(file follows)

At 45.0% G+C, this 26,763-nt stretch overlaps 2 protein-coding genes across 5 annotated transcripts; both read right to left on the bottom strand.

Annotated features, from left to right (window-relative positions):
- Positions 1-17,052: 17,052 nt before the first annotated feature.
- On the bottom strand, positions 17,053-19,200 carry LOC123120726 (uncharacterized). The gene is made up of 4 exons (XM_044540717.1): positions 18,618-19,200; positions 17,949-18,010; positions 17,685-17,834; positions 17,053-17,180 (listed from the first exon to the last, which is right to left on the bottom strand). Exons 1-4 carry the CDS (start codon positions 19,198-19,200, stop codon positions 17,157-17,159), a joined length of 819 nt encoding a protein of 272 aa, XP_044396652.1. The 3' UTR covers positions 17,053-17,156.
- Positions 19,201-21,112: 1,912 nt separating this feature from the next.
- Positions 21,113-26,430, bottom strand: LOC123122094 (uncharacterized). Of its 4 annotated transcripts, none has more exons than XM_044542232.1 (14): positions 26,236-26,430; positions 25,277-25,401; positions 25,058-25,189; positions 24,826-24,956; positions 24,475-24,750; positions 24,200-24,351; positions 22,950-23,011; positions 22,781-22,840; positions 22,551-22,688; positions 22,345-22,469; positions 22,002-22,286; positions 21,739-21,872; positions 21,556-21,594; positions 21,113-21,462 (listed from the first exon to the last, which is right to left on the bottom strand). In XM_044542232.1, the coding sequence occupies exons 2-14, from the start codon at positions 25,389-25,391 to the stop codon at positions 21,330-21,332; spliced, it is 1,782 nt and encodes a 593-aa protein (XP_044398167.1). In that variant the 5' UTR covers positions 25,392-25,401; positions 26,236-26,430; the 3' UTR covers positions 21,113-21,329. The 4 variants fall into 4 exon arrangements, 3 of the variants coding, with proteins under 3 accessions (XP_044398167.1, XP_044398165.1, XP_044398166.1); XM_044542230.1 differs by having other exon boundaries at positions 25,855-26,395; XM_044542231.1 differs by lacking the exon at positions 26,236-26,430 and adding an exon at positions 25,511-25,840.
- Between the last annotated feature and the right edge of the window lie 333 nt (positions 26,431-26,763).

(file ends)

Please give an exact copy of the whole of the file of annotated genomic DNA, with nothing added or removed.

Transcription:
At 45.0% G+C, this 26,763-nt stretch overlaps 2 protein-coding genes across 5 annotated transcripts; both read right to left on the bottom strand.

Annotated features, from left to right (window-relative positions):
- Positions 1-17,052: 17,052 nt before the first annotated feature.
- On the bottom strand, positions 17,053-19,200 carry LOC123120726 (uncharacterized). The gene is made up of 4 exons (XM_044540717.1): positions 18,618-19,200; positions 17,949-18,010; positions 17,685-17,834; positions 17,053-17,180 (listed from the first exon to the last, which is right to left on the bottom strand). Exons 1-4 carry the CDS (start codon positions 19,198-19,200, stop codon positions 17,157-17,159), a joined length of 819 nt encoding a protein of 272 aa, XP_044396652.1. The 3' UTR covers positions 17,053-17,156.
- Positions 19,201-21,112: 1,912 nt separating this feature from the next.
- Positions 21,113-26,430, bottom strand: LOC123122094 (uncharacterized). Of its 4 annotated transcripts, none has more exons than XM_044542232.1 (14): positions 26,236-26,430; positions 25,277-25,401; positions 25,058-25,189; positions 24,826-24,956; positions 24,475-24,750; positions 24,200-24,351; positions 22,950-23,011; positions 22,781-22,840; positions 22,551-22,688; positions 22,345-22,469; positions 22,002-22,286; positions 21,739-21,872; positions 21,556-21,594; positions 21,113-21,462 (listed from the first exon to the last, which is right to left on the bottom strand). In XM_044542232.1, the coding sequence occupies exons 2-14, from the start codon at positions 25,389-25,391 to the stop codon at positions 21,330-21,332; spliced, it is 1,782 nt and encodes a 593-aa protein (XP_044398167.1). In that variant the 5' UTR covers positions 25,392-25,401; positions 26,236-26,430; the 3' UTR covers positions 21,113-21,329. The 4 variants fall into 4 exon arrangements, 3 of the variants coding, with proteins under 3 accessions (XP_044398167.1, XP_044398165.1, XP_044398166.1); XM_044542230.1 differs by having other exon boundaries at positions 25,855-26,395; XM_044542231.1 differs by lacking the exon at positions 26,236-26,430 and adding an exon at positions 25,511-25,840.
- Between the last annotated feature and the right edge of the window lie 333 nt (positions 26,431-26,763).